Casey said that like town meetings, not many people go to her educational sessions either. But she feels holding them for those few that do attend is invaluable. She said town meeting attendence is tied to education and awareness of what is going on in the town, something many people miss out on when they are running from one place to another in their busy lives.
“Many people move into small towns from cities and don’t understand this form of government and feel that on the big issues, that their single vote won’t affect anything,” said Casey. “It’s the same mentality many people have in the cities, just on a smaller scale. People have to be re-educated into what a town meeting is about and why they need to be there. It’s the most purest form of government there is.”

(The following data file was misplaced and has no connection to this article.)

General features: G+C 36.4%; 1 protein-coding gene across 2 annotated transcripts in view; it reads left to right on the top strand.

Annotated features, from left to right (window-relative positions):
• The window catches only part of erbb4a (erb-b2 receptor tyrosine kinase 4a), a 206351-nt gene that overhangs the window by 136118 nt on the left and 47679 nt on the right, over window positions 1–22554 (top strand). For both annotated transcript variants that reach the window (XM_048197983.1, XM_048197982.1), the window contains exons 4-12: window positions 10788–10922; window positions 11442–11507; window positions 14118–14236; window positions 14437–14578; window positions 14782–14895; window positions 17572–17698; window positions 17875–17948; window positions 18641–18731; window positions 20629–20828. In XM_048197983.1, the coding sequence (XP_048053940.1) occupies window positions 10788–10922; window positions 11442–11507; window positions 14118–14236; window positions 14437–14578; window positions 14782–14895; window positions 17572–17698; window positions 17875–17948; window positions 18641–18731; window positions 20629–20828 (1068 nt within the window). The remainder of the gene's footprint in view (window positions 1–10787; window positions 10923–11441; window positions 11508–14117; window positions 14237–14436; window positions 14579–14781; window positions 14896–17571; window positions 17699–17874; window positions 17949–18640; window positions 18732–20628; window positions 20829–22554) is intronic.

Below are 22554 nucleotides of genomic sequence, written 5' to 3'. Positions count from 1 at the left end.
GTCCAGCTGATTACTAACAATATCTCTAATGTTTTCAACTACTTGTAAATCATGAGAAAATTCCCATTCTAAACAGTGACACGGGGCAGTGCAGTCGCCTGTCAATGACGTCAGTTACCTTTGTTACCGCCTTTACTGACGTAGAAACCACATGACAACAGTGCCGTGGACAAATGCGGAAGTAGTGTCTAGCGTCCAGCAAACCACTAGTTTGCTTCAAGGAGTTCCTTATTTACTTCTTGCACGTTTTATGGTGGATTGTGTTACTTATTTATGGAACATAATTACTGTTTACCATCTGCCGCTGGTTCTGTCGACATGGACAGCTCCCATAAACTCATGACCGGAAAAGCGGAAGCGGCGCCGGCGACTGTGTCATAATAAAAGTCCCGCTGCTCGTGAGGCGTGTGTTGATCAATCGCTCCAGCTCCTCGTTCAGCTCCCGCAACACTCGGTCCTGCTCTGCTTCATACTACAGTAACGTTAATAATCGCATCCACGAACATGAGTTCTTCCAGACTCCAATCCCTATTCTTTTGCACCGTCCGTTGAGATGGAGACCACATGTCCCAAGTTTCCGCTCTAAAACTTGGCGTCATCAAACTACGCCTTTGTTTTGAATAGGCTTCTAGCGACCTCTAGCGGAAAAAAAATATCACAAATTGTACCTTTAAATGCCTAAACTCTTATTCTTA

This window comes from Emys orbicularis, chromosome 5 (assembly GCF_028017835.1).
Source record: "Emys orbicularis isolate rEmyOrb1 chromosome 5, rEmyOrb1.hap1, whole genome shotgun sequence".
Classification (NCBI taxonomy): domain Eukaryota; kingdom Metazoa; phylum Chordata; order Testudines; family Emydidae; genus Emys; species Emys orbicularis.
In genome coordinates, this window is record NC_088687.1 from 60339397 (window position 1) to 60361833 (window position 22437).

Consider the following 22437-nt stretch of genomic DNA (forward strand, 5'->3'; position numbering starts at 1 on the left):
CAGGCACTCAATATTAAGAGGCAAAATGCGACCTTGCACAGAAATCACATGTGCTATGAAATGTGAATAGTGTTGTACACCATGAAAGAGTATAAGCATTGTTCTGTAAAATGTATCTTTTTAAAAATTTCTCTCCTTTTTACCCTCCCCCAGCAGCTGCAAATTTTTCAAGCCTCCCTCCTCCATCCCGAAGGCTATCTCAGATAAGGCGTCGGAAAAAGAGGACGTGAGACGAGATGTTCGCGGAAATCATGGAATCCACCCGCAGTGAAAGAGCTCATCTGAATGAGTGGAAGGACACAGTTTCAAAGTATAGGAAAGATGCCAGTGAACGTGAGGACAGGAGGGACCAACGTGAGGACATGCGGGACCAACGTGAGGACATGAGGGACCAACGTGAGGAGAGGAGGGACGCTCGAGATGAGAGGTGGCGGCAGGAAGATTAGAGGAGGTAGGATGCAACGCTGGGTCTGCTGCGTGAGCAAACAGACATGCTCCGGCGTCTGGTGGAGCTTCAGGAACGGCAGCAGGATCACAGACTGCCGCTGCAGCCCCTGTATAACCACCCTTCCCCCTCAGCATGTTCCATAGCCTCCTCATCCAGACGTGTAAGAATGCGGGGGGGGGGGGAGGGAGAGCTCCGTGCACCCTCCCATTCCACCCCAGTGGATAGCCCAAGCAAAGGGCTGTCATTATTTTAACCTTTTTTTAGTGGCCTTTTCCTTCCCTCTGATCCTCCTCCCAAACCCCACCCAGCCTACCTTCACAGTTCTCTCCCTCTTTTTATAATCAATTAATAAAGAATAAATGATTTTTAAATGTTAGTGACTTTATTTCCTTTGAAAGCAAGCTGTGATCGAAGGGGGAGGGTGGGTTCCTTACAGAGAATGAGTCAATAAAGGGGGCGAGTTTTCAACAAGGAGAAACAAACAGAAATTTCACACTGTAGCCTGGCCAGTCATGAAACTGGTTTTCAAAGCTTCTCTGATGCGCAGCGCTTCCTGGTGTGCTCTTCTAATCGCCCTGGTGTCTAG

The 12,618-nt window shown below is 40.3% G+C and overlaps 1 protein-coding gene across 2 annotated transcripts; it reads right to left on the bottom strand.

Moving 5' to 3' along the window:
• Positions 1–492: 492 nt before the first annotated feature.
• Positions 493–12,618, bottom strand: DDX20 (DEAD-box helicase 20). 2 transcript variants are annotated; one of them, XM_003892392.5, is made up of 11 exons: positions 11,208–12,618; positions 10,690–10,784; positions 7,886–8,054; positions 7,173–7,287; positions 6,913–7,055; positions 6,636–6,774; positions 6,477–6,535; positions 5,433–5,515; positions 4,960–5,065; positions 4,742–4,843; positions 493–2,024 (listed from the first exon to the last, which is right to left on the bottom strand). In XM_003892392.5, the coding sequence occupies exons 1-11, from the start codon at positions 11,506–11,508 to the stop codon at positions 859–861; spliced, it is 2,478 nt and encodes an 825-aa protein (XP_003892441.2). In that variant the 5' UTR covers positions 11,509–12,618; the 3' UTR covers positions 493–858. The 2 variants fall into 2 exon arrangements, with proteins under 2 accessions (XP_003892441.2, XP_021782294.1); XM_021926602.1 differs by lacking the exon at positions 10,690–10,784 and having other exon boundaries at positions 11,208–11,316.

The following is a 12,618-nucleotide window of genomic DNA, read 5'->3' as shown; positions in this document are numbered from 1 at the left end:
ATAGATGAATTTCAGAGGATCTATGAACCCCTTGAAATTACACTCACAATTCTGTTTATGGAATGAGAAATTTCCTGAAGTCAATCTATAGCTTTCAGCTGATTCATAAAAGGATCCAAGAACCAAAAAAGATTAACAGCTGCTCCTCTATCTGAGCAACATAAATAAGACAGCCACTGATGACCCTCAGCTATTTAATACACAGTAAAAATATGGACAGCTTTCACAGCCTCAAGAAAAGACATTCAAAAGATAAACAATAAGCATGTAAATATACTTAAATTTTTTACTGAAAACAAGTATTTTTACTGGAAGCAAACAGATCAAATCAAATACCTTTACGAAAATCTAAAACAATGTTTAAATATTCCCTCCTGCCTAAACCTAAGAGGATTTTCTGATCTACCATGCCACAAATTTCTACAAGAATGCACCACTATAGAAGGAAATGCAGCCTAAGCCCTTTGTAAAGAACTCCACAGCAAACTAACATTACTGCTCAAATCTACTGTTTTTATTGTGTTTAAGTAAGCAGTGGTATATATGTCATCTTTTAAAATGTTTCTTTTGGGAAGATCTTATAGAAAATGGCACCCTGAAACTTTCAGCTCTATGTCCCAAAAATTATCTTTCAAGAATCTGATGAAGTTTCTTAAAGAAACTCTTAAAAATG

Somerset Selectmen Chairman William Meehan said credit should be given to the people who attend the meetings — about 5 percent of the 12,700 registered voters in the town. But he agreed that things must change and that the burden is on town officials to make the meetings more interesting to continue seeing people attend these meetings 10, 20, 30 or 100 years from now.
“Doing away with the town meeting would be a big mistake and make the process that much more difficult,” said Meehan. “Town meeting gives the average person a voice where they don’t normally have one. It allows them to have a say in how their government is run and how their money is spent. If you take away that, what would be left?”